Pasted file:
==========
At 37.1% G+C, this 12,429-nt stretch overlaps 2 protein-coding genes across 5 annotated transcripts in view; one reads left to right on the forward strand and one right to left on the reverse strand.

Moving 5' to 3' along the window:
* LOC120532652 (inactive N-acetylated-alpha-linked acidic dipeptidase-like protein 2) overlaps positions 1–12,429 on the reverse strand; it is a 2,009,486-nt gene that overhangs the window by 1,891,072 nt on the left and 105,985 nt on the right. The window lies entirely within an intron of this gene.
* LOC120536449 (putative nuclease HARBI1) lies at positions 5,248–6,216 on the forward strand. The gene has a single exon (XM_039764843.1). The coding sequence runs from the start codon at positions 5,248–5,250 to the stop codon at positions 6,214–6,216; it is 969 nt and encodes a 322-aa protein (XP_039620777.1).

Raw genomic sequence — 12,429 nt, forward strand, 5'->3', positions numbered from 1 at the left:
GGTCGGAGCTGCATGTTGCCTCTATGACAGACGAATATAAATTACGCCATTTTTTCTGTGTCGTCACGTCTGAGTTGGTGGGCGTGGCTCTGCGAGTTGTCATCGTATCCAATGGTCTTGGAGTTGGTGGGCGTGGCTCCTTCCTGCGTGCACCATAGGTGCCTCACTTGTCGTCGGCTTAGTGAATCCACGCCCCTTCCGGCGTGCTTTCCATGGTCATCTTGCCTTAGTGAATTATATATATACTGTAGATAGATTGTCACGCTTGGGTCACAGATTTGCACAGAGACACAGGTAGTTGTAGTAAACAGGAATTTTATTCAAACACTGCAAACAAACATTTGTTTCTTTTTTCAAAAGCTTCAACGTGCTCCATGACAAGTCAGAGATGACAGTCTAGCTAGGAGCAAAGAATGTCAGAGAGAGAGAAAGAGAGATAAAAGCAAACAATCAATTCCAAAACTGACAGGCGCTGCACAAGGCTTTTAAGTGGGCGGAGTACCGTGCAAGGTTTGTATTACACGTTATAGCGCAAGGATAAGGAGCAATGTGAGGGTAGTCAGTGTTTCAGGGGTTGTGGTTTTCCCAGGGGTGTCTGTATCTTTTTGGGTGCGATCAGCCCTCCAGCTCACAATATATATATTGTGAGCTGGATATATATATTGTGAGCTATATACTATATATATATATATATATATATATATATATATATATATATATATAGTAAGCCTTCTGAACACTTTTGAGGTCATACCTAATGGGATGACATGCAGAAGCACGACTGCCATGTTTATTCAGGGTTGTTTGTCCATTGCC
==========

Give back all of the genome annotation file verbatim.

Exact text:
At 37.1% G+C, this 12,429-nt stretch overlaps 2 protein-coding genes across 5 annotated transcripts in view; one reads left to right on the forward strand and one right to left on the reverse strand.

Moving 5' to 3' along the window:
* LOC120532652 (inactive N-acetylated-alpha-linked acidic dipeptidase-like protein 2) overlaps positions 1–12,429 on the reverse strand; it is a 2,009,486-nt gene that overhangs the window by 1,891,072 nt on the left and 105,985 nt on the right. The window lies entirely within an intron of this gene.
* LOC120536449 (putative nuclease HARBI1) lies at positions 5,248–6,216 on the forward strand. The gene has a single exon (XM_039764843.1). The coding sequence runs from the start codon at positions 5,248–5,250 to the stop codon at positions 6,214–6,216; it is 969 nt and encodes a 322-aa protein (XP_039620777.1).

Raw genomic sequence — 12,429 nt, forward strand, 5'->3', positions numbered from 1 at the left:
GGTCGGAGCTGCATGTTGCCTCTATGACAGACGAATATAAATTACGCCATTTTTTCTGTGTCGTCACGTCTGAGTTGGTGGGCGTGGCTCTGCGAGTTGTCATCGTATCCAATGGTCTTGGAGTTGGTGGGCGTGGCTCCTTCCTGCGTGCACCATAGGTGCCTCACTTGTCGTCGGCTTAGTGAATCCACGCCCCTTCCGGCGTGCTTTCCATGGTCATCTTGCCTTAGTGAATTATATATATACTGTAGATAGATTGTCACGCTTGGGTCACAGATTTGCACAGAGACACAGGTAGTTGTAGTAAACAGGAATTTTATTCAAACACTGCAAACAAACATTTGTTTCTTTTTTCAAAAGCTTCAACGTGCTCCATGACAAGTCAGAGATGACAGTCTAGCTAGGAGCAAAGAATGTCAGAGAGAGAGAAAGAGAGATAAAAGCAAACAATCAATTCCAAAACTGACAGGCGCTGCACAAGGCTTTTAAGTGGGCGGAGTACCGTGCAAGGTTTGTATTACACGTTATAGCGCAAGGATAAGGAGCAATGTGAGGGTAGTCAGTGTTTCAGGGGTTGTGGTTTTCCCAGGGGTGTCTGTATCTTTTTGGGTGCGATCAGCCCTCCAGCTCACAATATATATATTGTGAGCTGGATATATATATTGTGAGCTATATACTATATATATATATATATATATATATATATATATATATATATATATAGTAAGCCTTCTGAACACTTTTGAGGTCATACCTAATGGGATGACATGCAGAAGCACGACTGCCATGTTTATTCAGGGTTGTTTGTCCATTGCC